The RBI will not relent in its pursuit of bad bank loans and will soon issue a revised directive on stressed asset resolution that will comply with the Supreme Court order striking down the February 2018 circular, governor Shaktikanta Das said.
“We remain committed not only to maintain but also to speed up the resolution of stressed assets in the banking sector,” Das said in the first official comment by the central bank after the SC verdict. “It is very critical for the stability of the banking sector and has an impact on the stability of the overall financial sector. We will do all that is possible to ensure the pace is maintained.”
The circular had stipulated that banks had 180 days to arrive at a debt-resolution plan for loan accounts of Rs 2,000 crore and more, failing which the company would have to be sent to bankruptcy court under Insolvency and Bankruptcy Code (IBC).
Das, who was speaking to the media after RBI announced the monetary policy, declined to say when the new stressed asset resolution framework will be released or whether the old restructuring schemes would be restored.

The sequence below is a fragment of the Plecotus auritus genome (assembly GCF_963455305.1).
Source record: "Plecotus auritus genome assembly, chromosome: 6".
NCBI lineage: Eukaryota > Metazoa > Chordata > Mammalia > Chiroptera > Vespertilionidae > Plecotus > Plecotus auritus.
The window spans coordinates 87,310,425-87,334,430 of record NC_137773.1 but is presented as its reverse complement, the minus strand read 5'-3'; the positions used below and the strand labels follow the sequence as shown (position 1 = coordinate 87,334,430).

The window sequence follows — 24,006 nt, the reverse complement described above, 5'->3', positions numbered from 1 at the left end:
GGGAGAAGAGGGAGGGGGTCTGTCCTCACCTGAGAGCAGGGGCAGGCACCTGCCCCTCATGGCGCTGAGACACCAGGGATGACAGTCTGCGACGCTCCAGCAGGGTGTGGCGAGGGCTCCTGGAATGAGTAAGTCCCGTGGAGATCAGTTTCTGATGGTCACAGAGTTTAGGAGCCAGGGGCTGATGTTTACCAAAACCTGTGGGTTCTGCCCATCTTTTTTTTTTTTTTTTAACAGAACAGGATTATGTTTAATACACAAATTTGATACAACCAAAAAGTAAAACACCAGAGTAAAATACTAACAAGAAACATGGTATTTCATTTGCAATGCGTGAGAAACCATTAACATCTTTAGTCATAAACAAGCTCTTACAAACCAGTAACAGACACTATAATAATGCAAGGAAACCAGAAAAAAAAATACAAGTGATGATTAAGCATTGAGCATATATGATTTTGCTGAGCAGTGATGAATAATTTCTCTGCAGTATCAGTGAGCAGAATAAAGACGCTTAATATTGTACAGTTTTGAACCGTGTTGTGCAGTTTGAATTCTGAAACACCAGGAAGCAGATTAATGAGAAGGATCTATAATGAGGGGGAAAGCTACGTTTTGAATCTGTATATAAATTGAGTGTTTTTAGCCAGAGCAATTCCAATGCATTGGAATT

“In the light of Supreme Court order, RBI will take the necessary step including issuance of a revised circular as maybe necessary for expeditious and effective resolution of stressed assets,” Das said. “The RBI stands committed to maintain and enhance the momentum of resolution of stressed assets and adherence to credit discipline.”
The court had said the RBI cannot issue a blanket direction but upheld its power to issue instructions on specific companies. Das said the apex court had in fact upheld the power vested in the RBI.
“The powers of RBI, it must be added, under Section 35 A(a) and other sections of the Act are therefore not in doubt at all,” he said. “What the Supreme Court has said (is that) the powers of RBI under the said section has to be exercised in a particular manner. The validity of the section stands and henceforth we have to comply with the directions of honourable Supreme Court and act accordingly.”
Finance minister Arun Jaitley had told ET on Wednesday that the judgment was procedural in nature. “I don’t see a major crisis. This judgment is really more procedural — this is not substantive,” he said. “A judgment which says procedure or your application of mind or your width of your power is inadequate can always be rectified by an appropriate action.”
Chief economic adviser Krishnamurthy Subramanian said the government and the RBI will work together to ensure smooth implementation of the Supreme Court ruling and that there would be no changes in the IBC.
“The government and RBI will be working together on this matter. I don’t think changes in IBC law should be necessitated. It will be early to comment,” he said.
The ruling gives banks the option to decide whether they need to refer a case to bankruptcy court. Some analysts have said however that it may allow lenders room to delay provisioning and recoveries by evergreening loans given to debt-laden companies.
Source: Economic Times, April 5, 2019